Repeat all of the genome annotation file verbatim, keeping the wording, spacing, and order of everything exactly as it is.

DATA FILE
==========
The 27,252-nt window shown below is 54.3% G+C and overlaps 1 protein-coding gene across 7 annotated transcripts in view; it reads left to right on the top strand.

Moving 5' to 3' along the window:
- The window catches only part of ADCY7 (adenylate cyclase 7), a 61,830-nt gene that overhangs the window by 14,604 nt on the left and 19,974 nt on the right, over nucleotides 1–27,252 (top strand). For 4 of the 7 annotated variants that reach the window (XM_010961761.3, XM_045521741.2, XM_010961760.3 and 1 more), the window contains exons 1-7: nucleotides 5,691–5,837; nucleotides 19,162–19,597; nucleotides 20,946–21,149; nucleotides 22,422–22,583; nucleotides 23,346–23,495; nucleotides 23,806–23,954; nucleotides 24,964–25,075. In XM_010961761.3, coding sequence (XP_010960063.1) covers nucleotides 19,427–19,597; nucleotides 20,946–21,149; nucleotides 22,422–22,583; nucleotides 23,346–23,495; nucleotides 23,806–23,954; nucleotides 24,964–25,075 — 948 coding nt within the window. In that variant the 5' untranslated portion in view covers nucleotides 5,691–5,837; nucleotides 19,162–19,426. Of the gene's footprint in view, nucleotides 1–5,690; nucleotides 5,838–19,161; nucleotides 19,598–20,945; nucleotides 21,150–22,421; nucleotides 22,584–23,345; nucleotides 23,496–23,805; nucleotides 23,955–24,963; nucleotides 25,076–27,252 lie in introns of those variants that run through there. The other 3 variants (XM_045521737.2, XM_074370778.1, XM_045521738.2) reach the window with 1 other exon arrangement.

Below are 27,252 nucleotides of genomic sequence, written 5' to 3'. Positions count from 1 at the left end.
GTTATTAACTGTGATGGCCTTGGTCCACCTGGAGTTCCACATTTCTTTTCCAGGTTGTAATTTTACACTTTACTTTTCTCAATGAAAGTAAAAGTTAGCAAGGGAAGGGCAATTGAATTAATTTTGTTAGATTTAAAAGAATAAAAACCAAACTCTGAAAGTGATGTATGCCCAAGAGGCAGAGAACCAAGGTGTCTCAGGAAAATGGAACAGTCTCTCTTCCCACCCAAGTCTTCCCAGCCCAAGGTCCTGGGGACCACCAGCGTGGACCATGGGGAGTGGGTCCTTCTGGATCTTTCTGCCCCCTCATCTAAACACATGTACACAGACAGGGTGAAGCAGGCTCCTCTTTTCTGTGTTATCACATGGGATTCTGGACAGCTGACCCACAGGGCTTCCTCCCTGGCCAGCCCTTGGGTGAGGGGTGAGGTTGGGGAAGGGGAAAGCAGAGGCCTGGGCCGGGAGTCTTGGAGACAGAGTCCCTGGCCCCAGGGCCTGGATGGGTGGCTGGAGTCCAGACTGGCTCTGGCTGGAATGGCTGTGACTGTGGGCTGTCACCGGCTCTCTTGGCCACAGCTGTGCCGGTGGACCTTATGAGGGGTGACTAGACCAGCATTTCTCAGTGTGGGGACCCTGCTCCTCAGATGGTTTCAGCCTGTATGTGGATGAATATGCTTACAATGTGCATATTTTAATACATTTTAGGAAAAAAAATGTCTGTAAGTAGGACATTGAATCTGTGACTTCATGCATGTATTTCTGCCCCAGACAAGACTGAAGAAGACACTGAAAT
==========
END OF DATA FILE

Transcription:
The 27,252-nt window shown below is 54.3% G+C and overlaps 1 protein-coding gene across 7 annotated transcripts in view; it reads left to right on the top strand.

Moving 5' to 3' along the window:
- The window catches only part of ADCY7 (adenylate cyclase 7), a 61,830-nt gene that overhangs the window by 14,604 nt on the left and 19,974 nt on the right, over nucleotides 1–27,252 (top strand). For 4 of the 7 annotated variants that reach the window (XM_010961761.3, XM_045521741.2, XM_010961760.3 and 1 more), the window contains exons 1-7: nucleotides 5,691–5,837; nucleotides 19,162–19,597; nucleotides 20,946–21,149; nucleotides 22,422–22,583; nucleotides 23,346–23,495; nucleotides 23,806–23,954; nucleotides 24,964–25,075. In XM_010961761.3, coding sequence (XP_010960063.1) covers nucleotides 19,427–19,597; nucleotides 20,946–21,149; nucleotides 22,422–22,583; nucleotides 23,346–23,495; nucleotides 23,806–23,954; nucleotides 24,964–25,075 — 948 coding nt within the window. In that variant the 5' untranslated portion in view covers nucleotides 5,691–5,837; nucleotides 19,162–19,426. Of the gene's footprint in view, nucleotides 1–5,690; nucleotides 5,838–19,161; nucleotides 19,598–20,945; nucleotides 21,150–22,421; nucleotides 22,584–23,345; nucleotides 23,496–23,805; nucleotides 23,955–24,963; nucleotides 25,076–27,252 lie in introns of those variants that run through there. The other 3 variants (XM_045521737.2, XM_074370778.1, XM_045521738.2) reach the window with 1 other exon arrangement.

Below are 27,252 nucleotides of genomic sequence, written 5' to 3'. Positions count from 1 at the left end.
GTTATTAACTGTGATGGCCTTGGTCCACCTGGAGTTCCACATTTCTTTTCCAGGTTGTAATTTTACACTTTACTTTTCTCAATGAAAGTAAAAGTTAGCAAGGGAAGGGCAATTGAATTAATTTTGTTAGATTTAAAAGAATAAAAACCAAACTCTGAAAGTGATGTATGCCCAAGAGGCAGAGAACCAAGGTGTCTCAGGAAAATGGAACAGTCTCTCTTCCCACCCAAGTCTTCCCAGCCCAAGGTCCTGGGGACCACCAGCGTGGACCATGGGGAGTGGGTCCTTCTGGATCTTTCTGCCCCCTCATCTAAACACATGTACACAGACAGGGTGAAGCAGGCTCCTCTTTTCTGTGTTATCACATGGGATTCTGGACAGCTGACCCACAGGGCTTCCTCCCTGGCCAGCCCTTGGGTGAGGGGTGAGGTTGGGGAAGGGGAAAGCAGAGGCCTGGGCCGGGAGTCTTGGAGACAGAGTCCCTGGCCCCAGGGCCTGGATGGGTGGCTGGAGTCCAGACTGGCTCTGGCTGGAATGGCTGTGACTGTGGGCTGTCACCGGCTCTCTTGGCCACAGCTGTGCCGGTGGACCTTATGAGGGGTGACTAGACCAGCATTTCTCAGTGTGGGGACCCTGCTCCTCAGATGGTTTCAGCCTGTATGTGGATGAATATGCTTACAATGTGCATATTTTAATACATTTTAGGAAAAAAAATGTCTGTAAGTAGGACATTGAATCTGTGACTTCATGCATGTATTTCTGCCCCAGACAAGACTGAAGAAGACACTGAAAT